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Don’t dismiss someone who has money and charisma

Chuck Malloy

When I talk with pundits about next year’s governor’s race, I hear a lot of opinions about Boise developer Tommy Ahlquist’s chances. Most of them are negative.

The old sages say he’ll never gain enough name recognition to win … that his polling numbers are low … that he does not have enough government experience … that he really is a Democrat running as a Republican. Blah, Blah, Blah.

But Ahlquist has two wild cards on his side – charisma and plenty of money. Ahlquist is in this to win, and he’s a hard-driving guy who usually gets what he wants.

Ahlquist, who last week launched his tour of 44 counties in 44 days in Meridian, showed plenty of charm in his address to the crowd. Granted, some of it was staged. Supporters were told that the event would be filmed and were asked to cheer enthusiastically. But as Ahlquist started hitting more home runs than Yankee slugger Aaron Judge, the crowd reaction became genuine.

“On March 1st, we announced our run and the career politicians and political insiders laughed. They made it very clear that they did not think we had a chance,” Ahlquist said. “But we knew better. We believed that our state was ready for new ideas and a fresh approach.”

As he was speaking, I started imagining Bill Clinton’s voice to Ahlquist’s words – and this is not a slap to Ahlquist. As a reporter in Arkansas during the late ’70s and early ’80s, I had occasion to cover Clinton during two runs for governor (1978 and 1982). Ahlquist’s speech practically was a mirror image of what Clinton talked about back in the day – short on specifics, but long on personal appeal.

No Republican in Idaho, including Ahlquist, would want to be compared to Bill Clinton in any way. But in this case, it’s a compliment. Few people in the history of American politics were a match for Clinton in his ability to rally a crowd to his side. During Clinton’s years as governor, he ran as a conservative – knowing that Arkansans never would go for a “liberal blueprint” for the state.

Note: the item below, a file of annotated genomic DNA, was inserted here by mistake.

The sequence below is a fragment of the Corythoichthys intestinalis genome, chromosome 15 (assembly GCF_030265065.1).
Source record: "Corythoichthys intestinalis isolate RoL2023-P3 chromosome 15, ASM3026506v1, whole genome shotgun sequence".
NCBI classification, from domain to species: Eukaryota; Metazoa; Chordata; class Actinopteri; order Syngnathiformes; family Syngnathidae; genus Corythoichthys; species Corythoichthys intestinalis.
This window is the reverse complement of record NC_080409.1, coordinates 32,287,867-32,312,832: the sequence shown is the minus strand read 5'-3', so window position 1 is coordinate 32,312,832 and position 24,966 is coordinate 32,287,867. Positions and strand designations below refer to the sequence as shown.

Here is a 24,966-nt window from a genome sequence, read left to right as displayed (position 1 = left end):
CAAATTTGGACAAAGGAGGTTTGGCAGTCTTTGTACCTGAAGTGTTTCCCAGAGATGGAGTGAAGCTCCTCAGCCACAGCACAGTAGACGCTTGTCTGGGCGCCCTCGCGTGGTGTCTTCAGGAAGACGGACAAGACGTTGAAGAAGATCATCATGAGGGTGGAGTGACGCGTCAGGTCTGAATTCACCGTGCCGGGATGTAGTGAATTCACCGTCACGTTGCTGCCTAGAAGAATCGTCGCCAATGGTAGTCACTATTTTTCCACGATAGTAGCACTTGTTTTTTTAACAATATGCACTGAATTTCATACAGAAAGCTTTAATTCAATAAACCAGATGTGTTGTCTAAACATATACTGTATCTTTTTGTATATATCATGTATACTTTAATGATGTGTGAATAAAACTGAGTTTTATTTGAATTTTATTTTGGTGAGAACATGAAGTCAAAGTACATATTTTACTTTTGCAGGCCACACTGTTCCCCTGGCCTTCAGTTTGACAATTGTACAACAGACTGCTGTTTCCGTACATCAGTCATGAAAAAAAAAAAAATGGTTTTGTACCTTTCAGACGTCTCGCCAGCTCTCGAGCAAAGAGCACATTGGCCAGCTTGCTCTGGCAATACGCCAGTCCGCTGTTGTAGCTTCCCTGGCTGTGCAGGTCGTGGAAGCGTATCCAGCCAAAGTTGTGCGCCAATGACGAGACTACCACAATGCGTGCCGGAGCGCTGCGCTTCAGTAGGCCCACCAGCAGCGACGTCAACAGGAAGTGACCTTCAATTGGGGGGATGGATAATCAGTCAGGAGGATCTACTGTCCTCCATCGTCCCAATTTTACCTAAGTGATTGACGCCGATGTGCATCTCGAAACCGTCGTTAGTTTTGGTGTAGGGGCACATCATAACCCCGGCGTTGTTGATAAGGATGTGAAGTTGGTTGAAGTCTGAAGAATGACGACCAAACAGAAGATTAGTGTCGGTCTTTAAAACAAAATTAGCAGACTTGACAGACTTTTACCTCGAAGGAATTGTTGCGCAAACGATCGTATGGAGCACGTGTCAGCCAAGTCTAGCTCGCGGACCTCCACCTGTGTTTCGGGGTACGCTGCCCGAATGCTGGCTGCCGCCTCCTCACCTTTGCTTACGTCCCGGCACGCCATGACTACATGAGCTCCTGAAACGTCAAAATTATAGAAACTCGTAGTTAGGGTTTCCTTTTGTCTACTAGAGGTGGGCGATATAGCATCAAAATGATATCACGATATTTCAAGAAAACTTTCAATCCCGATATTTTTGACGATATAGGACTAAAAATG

“Too often in life, and especially in politics, we jump right into the HOW … so let me start with the WHY,” Ahlquist told the Meridian crowd. “Why? Because we have incredible families in this great state. Why? Because Idaho is built on values and heritage of hard work, and we deserve a governor who works as hard as we do. Why? Because Idaho families deserve to be put first.”

He masterfully weaved in stories about an Idaho entrepreneur being held back by government mandates and a fourth-generation dairyman from the Magic Valley who is “tired” of skyrocketing health insurance costs.

“We need a governor that comes from the real world and knows what it’s like to sign the front of a paycheck, not just the back of a paycheck,” he said. “No more last, or near the bottom, in high school graduation. No more being OK with 1,350 homeless students in the Nampa school district. No more being near the bottom in the country in median wage. No more losing our kids to other states because they cannot find good paying jobs right here in Idaho. … Some say it can’t be done. But we must, and we will.”

On education, he says, “I promise you that when I am governor, every single day I will focus on education from dawn until dusk and we will not stop until we lead the nation in education,” he said.

Much of Ahlquist’s rhetoric doesn’t seem to fit with the “conservative blueprint” he’s touting – it was more like something stolen from Barack Obama. But from a crowd standpoint, a speech that has high ambitions generally gets a better reaction than one that promotes gloom and doom, and saying “no” to everything.

“Together, we will build an even better Idaho … an Idaho that doesn’t accept mediocrity … an Idaho where families prosper and businesses thrive …an Idaho with new ideas and a fresh approach,” he says. “Together – we must and together we will,” Ahlquist said.

I’m not sure about this, but I thought I heard someone in the audience saying, “Yes, we can.”

Chuck Malloy, a long-time Idaho journalist, is a columnist with Idaho Politics Weekly. He may be reached atThis email address is being protected from spambots. You need JavaScript enabled to view it.